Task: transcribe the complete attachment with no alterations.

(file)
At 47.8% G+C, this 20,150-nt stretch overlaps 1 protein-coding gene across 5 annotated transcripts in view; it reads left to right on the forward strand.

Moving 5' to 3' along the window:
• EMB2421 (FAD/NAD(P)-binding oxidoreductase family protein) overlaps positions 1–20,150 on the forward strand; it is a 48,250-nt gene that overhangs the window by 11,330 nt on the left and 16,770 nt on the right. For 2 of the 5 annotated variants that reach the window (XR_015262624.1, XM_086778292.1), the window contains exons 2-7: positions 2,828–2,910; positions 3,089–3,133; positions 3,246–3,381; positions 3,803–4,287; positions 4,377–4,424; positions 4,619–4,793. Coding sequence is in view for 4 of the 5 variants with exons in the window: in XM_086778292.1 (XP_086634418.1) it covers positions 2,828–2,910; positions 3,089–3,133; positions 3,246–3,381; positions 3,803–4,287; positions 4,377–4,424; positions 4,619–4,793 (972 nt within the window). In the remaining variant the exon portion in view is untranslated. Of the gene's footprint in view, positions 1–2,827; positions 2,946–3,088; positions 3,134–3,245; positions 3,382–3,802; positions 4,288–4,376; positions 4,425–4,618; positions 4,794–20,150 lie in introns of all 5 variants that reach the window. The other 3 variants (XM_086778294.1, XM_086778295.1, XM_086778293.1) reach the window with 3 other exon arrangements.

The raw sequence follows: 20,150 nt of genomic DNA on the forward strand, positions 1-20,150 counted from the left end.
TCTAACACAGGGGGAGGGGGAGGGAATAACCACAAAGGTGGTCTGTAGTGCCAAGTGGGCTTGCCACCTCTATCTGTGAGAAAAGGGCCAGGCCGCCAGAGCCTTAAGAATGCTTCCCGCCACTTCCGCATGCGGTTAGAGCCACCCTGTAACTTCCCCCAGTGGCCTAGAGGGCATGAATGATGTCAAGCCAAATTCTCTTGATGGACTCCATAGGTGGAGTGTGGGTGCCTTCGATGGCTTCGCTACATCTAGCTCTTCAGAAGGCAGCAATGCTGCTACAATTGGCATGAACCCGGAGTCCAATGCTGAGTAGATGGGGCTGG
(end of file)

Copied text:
At 47.8% G+C, this 20,150-nt stretch overlaps 1 protein-coding gene across 5 annotated transcripts in view; it reads left to right on the forward strand.

Moving 5' to 3' along the window:
• EMB2421 (FAD/NAD(P)-binding oxidoreductase family protein) overlaps positions 1–20,150 on the forward strand; it is a 48,250-nt gene that overhangs the window by 11,330 nt on the left and 16,770 nt on the right. For 2 of the 5 annotated variants that reach the window (XR_015262624.1, XM_086778292.1), the window contains exons 2-7: positions 2,828–2,910; positions 3,089–3,133; positions 3,246–3,381; positions 3,803–4,287; positions 4,377–4,424; positions 4,619–4,793. Coding sequence is in view for 4 of the 5 variants with exons in the window: in XM_086778292.1 (XP_086634418.1) it covers positions 2,828–2,910; positions 3,089–3,133; positions 3,246–3,381; positions 3,803–4,287; positions 4,377–4,424; positions 4,619–4,793 (972 nt within the window). In the remaining variant the exon portion in view is untranslated. Of the gene's footprint in view, positions 1–2,827; positions 2,946–3,088; positions 3,134–3,245; positions 3,382–3,802; positions 4,288–4,376; positions 4,425–4,618; positions 4,794–20,150 lie in introns of all 5 variants that reach the window. The other 3 variants (XM_086778294.1, XM_086778295.1, XM_086778293.1) reach the window with 3 other exon arrangements.

The raw sequence follows: 20,150 nt of genomic DNA on the forward strand, positions 1-20,150 counted from the left end.
TCTAACACAGGGGGAGGGGGAGGGAATAACCACAAAGGTGGTCTGTAGTGCCAAGTGGGCTTGCCACCTCTATCTGTGAGAAAAGGGCCAGGCCGCCAGAGCCTTAAGAATGCTTCCCGCCACTTCCGCATGCGGTTAGAGCCACCCTGTAACTTCCCCCAGTGGCCTAGAGGGCATGAATGATGTCAAGCCAAATTCTCTTGATGGACTCCATAGGTGGAGTGTGGGTGCCTTCGATGGCTTCGCTACATCTAGCTCTTCAGAAGGCAGCAATGCTGCTACAATTGGCATGAACCCGGAGTCCAATGCTGAGTAGATGGGGCTGG